Methylation Cycle: This is the pathway at the far right in the diagrams, it is also known as the SAM or Methionine cycle. It is so named because of the intermediates involved in the cycle and also because this is the cycle that is responsible for the process of methylation that was described above (adding or removing methyl groups to various chemicals/metabolites and/or reactions).
The intermediates or chemicals involved in this cycle are methionine, S-adenosylmethionine (SAM or SAMe), S-adenosylhomocysteine (SAH) and homocysteine. It involves the regeneration of methionine from homocysteine. This conversion of homocysteine to methionine occurs with the help of Vitamin B12 (specifically the methyl version of Vitamin b12, methylcobalamin) and 5-methyltetrahydrofolate (folapro), which is an intermediate in the folate cycle. Look at this cycle as starting with methionine, methionine then being converted into the various intermediates such as SAMe, SAH, homocysteine and then ultimately being re-converted into methionine.
Step I: This involves methionine being converted to SAMe in the presence of magnesium (Mg) and ATP (universal energy donor) by the enzyme methionineadenosyltransferase (MAT). SAMe is called the universal methyl donor as it is the primary source of methyl groups for most other biochemical reactions including methylation of DNA, RNA, proteins, creatine etc.
Step II: SAMe, once it donates its methyl group to the various reactions, gets converted to SAH.
Step III: SAH in turn is metabolized to homocysteine by the enzyme S-adenosylhomocysteinehydrogenase (SAHH). This reaction also generates a chemical called adenosine.
Step IV: There are three possible ways homocysteine is removed as an intermediate. One is a reversible reaction that converts homocysteine back to methionine and is dependent on the folate cycle. The other is an irreversible reaction that is referred to as the TransSulfuration pathway. This involves the conversion of homocysteine into cystathione and its subsequent intermediates. The third involves the methylation of homocysteine into methionine, independent of the folate cycle. Let us take a look at each of them.
a) TransSulfuration Cycle: This cycle entails the irreversible conversion of homocysteine into cystathione by the enzyme cystathione B-synthase (CBS) in the presence of Vitamin B6 and heme as cofactors. Cystathione is in turn converted to cysteine and alphaketoglutarate. The amount of cysteine generated by this process acts as the rate limiting factor for the subsequent products that are generated, i.e. taurine and/or glutathione. If there is excess cysteine generated as a result of the CBS upregulation (mutation that makes the enzyme activity faster than normal), more taurine is generated instead of glutathione. Glutathione is one of the essential antioxidants involved with detoxification in our bodies.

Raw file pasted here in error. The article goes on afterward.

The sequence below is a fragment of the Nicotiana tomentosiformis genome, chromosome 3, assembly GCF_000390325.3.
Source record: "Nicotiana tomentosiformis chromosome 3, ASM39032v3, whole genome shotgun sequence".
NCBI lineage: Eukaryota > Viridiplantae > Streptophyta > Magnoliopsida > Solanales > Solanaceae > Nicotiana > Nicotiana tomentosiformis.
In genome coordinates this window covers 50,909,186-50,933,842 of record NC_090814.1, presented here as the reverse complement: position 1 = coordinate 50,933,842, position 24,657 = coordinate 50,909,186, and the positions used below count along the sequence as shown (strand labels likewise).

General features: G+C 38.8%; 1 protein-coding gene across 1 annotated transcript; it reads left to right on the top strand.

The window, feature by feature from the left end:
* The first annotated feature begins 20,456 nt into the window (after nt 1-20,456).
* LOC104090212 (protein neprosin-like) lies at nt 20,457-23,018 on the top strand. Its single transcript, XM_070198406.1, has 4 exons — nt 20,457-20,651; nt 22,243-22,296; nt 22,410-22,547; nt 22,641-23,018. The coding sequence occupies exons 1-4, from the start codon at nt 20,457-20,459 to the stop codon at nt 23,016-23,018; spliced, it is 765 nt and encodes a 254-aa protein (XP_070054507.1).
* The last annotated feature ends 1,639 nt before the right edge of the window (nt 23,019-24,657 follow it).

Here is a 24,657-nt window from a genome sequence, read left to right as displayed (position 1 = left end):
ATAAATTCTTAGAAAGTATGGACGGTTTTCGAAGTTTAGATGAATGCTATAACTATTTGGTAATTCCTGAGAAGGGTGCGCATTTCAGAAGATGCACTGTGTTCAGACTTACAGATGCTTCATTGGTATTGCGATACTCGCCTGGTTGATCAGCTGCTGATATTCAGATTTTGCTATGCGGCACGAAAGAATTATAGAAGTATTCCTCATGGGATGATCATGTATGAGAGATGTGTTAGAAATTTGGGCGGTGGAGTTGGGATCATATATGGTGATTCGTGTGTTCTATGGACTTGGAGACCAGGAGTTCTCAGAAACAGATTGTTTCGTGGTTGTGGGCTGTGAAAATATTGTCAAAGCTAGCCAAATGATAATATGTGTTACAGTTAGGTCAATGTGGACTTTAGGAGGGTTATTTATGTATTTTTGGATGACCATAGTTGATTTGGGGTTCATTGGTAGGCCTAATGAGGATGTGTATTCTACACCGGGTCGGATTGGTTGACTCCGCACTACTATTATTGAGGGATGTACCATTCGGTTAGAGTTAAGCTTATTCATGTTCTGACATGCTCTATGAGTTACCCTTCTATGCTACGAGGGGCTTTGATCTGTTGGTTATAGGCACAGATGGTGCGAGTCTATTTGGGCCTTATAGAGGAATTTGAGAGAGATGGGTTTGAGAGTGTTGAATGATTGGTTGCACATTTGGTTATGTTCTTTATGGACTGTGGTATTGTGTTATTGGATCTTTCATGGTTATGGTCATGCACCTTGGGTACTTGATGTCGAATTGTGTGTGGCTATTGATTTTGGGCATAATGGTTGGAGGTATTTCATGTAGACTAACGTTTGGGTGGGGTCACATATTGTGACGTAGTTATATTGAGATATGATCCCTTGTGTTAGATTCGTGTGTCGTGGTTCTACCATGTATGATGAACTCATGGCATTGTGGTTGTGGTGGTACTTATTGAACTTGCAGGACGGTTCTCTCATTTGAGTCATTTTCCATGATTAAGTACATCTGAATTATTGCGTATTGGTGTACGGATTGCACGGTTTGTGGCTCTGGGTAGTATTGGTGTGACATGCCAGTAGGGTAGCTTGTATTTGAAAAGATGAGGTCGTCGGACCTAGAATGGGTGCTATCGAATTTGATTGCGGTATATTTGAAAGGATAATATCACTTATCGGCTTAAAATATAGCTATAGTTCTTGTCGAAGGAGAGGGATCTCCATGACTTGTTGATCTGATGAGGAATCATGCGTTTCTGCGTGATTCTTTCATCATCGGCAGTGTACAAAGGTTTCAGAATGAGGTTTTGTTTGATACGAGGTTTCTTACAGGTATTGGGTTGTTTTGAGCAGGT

b) Some of the homocysteine goes back up the cycle to regenerate methionine. This process is mediated by the enzyme methionine synthase (MS aka MTR), with the aid of methylcobalamin (Vitamin B12 that has a methyl group as part of its structure). Essentially cobalamin accepts a methyl group from 5-methyltetrahydrofolate (which is an intermediate in the folate cycle) and becomes methylcobalamin. This is where the SAM and folate cycles meet. Think of each of the cycles as independent entities doing their business but each of them are dependent on one another in order to function properly.
Methylcobalamin in turn donates the methyl group it gained to homocysteine and this converts homocysteine back to methionine. Essentially, homocysteine is being re-methylated to methionine.
Once methylcobalamin donates its methyl group to methionine, it becomes cobalamin again. Some of this cobalamin is remethylated into methylcobalamin by the enzyme methioninesynthasereductase (MSR aka MS_MTRR). Think of this as a reaction that is trying to maintain the levels of methylcobalamin. The methyl group necessary for this reaction is donated by SAMe (this reaction is not indicated on the diagram, this is just FYI for those of you wondering what the role of MSR is in the pathway).